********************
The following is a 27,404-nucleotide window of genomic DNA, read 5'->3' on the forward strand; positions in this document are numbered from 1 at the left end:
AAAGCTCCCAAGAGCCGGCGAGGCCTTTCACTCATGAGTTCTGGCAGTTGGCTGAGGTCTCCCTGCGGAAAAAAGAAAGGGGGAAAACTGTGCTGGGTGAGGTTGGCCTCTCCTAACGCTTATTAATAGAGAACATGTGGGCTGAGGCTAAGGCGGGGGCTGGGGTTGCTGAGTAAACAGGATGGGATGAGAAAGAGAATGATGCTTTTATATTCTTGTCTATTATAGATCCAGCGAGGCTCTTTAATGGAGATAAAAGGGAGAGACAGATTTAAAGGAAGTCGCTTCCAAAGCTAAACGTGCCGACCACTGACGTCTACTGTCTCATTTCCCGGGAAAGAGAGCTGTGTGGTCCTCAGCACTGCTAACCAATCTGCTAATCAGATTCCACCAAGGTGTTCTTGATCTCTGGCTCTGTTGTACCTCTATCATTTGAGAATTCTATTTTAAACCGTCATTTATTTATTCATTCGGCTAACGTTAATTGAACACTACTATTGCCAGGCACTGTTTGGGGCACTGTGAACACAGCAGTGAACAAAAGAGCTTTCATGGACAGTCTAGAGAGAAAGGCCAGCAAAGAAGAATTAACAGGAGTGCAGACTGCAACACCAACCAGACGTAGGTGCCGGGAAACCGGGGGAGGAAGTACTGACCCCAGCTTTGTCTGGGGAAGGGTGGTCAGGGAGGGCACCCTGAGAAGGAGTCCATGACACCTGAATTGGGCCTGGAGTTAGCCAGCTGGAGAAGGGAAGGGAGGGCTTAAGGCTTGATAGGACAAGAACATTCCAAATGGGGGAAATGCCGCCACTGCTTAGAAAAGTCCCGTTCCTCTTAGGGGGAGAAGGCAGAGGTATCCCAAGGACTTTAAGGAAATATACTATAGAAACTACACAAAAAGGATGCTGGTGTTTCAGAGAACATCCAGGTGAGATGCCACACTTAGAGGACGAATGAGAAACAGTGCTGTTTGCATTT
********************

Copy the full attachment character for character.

The following is a 27,404-nucleotide window of genomic DNA, read 5'->3' on the forward strand; positions in this document are numbered from 1 at the left end:
AAAGCTCCCAAGAGCCGGCGAGGCCTTTCACTCATGAGTTCTGGCAGTTGGCTGAGGTCTCCCTGCGGAAAAAAGAAAGGGGGAAAACTGTGCTGGGTGAGGTTGGCCTCTCCTAACGCTTATTAATAGAGAACATGTGGGCTGAGGCTAAGGCGGGGGCTGGGGTTGCTGAGTAAACAGGATGGGATGAGAAAGAGAATGATGCTTTTATATTCTTGTCTATTATAGATCCAGCGAGGCTCTTTAATGGAGATAAAAGGGAGAGACAGATTTAAAGGAAGTCGCTTCCAAAGCTAAACGTGCCGACCACTGACGTCTACTGTCTCATTTCCCGGGAAAGAGAGCTGTGTGGTCCTCAGCACTGCTAACCAATCTGCTAATCAGATTCCACCAAGGTGTTCTTGATCTCTGGCTCTGTTGTACCTCTATCATTTGAGAATTCTATTTTAAACCGTCATTTATTTATTCATTCGGCTAACGTTAATTGAACACTACTATTGCCAGGCACTGTTTGGGGCACTGTGAACACAGCAGTGAACAAAAGAGCTTTCATGGACAGTCTAGAGAGAAAGGCCAGCAAAGAAGAATTAACAGGAGTGCAGACTGCAACACCAACCAGACGTAGGTGCCGGGAAACCGGGGGAGGAAGTACTGACCCCAGCTTTGTCTGGGGAAGGGTGGTCAGGGAGGGCACCCTGAGAAGGAGTCCATGACACCTGAATTGGGCCTGGAGTTAGCCAGCTGGAGAAGGGAAGGGAGGGCTTAAGGCTTGATAGGACAAGAACATTCCAAATGGGGGAAATGCCGCCACTGCTTAGAAAAGTCCCGTTCCTCTTAGGGGGAGAAGGCAGAGGTATCCCAAGGACTTTAAGGAAATATACTATAGAAACTACACAAAAAGGATGCTGGTGTTTCAGAGAACATCCAGGTGAGATGCCACACTTAGAGGACGAATGAGAAACAGTGCTGTTTGCATTT